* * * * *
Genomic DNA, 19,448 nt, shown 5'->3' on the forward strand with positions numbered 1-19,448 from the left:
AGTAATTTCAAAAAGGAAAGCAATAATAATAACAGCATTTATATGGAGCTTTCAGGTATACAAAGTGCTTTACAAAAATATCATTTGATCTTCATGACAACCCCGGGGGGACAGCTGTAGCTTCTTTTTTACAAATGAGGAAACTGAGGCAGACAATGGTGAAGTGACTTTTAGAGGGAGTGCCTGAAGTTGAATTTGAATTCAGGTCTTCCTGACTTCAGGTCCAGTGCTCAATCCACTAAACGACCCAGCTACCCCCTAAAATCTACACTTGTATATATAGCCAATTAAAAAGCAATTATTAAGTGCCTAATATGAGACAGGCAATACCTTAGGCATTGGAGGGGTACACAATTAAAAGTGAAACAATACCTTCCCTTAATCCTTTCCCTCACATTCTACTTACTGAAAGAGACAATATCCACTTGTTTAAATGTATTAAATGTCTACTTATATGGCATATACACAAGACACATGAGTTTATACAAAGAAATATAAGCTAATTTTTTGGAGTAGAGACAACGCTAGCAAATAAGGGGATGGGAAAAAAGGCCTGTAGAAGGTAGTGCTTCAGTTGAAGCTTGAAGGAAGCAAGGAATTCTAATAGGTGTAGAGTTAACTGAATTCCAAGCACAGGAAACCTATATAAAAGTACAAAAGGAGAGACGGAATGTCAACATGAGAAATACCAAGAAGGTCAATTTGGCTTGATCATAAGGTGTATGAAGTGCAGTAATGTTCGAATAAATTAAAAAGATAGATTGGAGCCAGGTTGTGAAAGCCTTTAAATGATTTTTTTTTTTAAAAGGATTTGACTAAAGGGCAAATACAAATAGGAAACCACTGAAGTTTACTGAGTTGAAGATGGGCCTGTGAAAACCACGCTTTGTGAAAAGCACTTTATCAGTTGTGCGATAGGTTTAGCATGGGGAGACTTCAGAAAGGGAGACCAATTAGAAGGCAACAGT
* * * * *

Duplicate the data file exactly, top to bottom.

Genomic DNA, 19,448 nt, shown 5'->3' on the forward strand with positions numbered 1-19,448 from the left:
AGTAATTTCAAAAAGGAAAGCAATAATAATAACAGCATTTATATGGAGCTTTCAGGTATACAAAGTGCTTTACAAAAATATCATTTGATCTTCATGACAACCCCGGGGGGACAGCTGTAGCTTCTTTTTTACAAATGAGGAAACTGAGGCAGACAATGGTGAAGTGACTTTTAGAGGGAGTGCCTGAAGTTGAATTTGAATTCAGGTCTTCCTGACTTCAGGTCCAGTGCTCAATCCACTAAACGACCCAGCTACCCCCTAAAATCTACACTTGTATATATAGCCAATTAAAAAGCAATTATTAAGTGCCTAATATGAGACAGGCAATACCTTAGGCATTGGAGGGGTACACAATTAAAAGTGAAACAATACCTTCCCTTAATCCTTTCCCTCACATTCTACTTACTGAAAGAGACAATATCCACTTGTTTAAATGTATTAAATGTCTACTTATATGGCATATACACAAGACACATGAGTTTATACAAAGAAATATAAGCTAATTTTTTGGAGTAGAGACAACGCTAGCAAATAAGGGGATGGGAAAAAAGGCCTGTAGAAGGTAGTGCTTCAGTTGAAGCTTGAAGGAAGCAAGGAATTCTAATAGGTGTAGAGTTAACTGAATTCCAAGCACAGGAAACCTATATAAAAGTACAAAAGGAGAGACGGAATGTCAACATGAGAAATACCAAGAAGGTCAATTTGGCTTGATCATAAGGTGTATGAAGTGCAGTAATGTTCGAATAAATTAAAAAGATAGATTGGAGCCAGGTTGTGAAAGCCTTTAAATGATTTTTTTTTTTAAAAGGATTTGACTAAAGGGCAAATACAAATAGGAAACCACTGAAGTTTACTGAGTTGAAGATGGGCCTGTGAAAACCACGCTTTGTGAAAAGCACTTTATCAGTTGTGCGATAGGTTTAGCATGGGGAGACTTCAGAAAGGGAGACCAATTAGAAGGCAACAGT